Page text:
Adult Mentor

How Can I find
a Parent Mentor?

Advocates for Developmental Disabilities has a list of parent mentors available for you to contact. Some parent(s) may want to talk to a mentor, but are uncomfortable to make the “initial” call. If you would prefer that a parent mentor contact you, please let the director know and she will contact a parent mentor.

For a list of mentors contact:
Laurie Running – Director
add_steele@hotmail.com or
call (507)-451-9769

 

 

 

 

 

 

parent mentors

Parent Mentors are volunteers composed of parents who have gone through or are still going through the joys and the many challenges of having a child or young adult with special needs who want to support other parents who are on the same journey. Parents or other family members connect with Parent Mentors who have had similar concerns and experiences in their own lives.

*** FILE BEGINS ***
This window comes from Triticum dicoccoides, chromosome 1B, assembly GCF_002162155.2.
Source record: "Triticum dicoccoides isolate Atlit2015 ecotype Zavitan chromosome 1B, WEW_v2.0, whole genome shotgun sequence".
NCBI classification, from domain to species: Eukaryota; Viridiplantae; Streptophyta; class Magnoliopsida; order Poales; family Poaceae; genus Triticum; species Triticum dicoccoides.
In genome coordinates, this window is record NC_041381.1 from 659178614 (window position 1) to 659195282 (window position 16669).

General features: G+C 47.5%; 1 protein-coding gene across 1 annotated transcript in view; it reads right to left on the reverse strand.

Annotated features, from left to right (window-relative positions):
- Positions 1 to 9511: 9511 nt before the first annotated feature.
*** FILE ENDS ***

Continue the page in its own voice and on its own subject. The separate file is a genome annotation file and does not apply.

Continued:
Parent Mentors are trained to provide one-to-one peer support to families by: listening to their hopes and fears for their child and family; sharing their experiences and knowledge about community resources; assisting families in finding solutions to their concerns and advocating for themselves.

Adult   Mentor Friends

Finding the Support  you need

The Parent Mentor ‘support’ is not limited to just a few services, but the ‘support’ is tailored to the families needs. The parent connecting with the Parent Mentor will be able to discuss concerns with someone who truly understands the unique needs of having a family member who has a developmental disability, someone who has “been there, done that.”

Vounteer's Viewpoint

"I volunteer with the Advocates for Developmental Disabilities as a Parent Mentor. We have a son who was diagnosed with ADHD and MR as a young child; we listened to the Doctors and followed what they said. That was not enough for me so I began research on my own. I experimented with foods and how to react to different situations, and it has worked!

I love to volunteer as a Parent Mentor as I know what other parents have gone through and the frustration that goes along with it. You know your child best, but sometimes you need just a little help or reassurance from someone who has been there. As a volunteer, I am here to assist and help you understand — but most of all I will listen to you!" –Kathey H.

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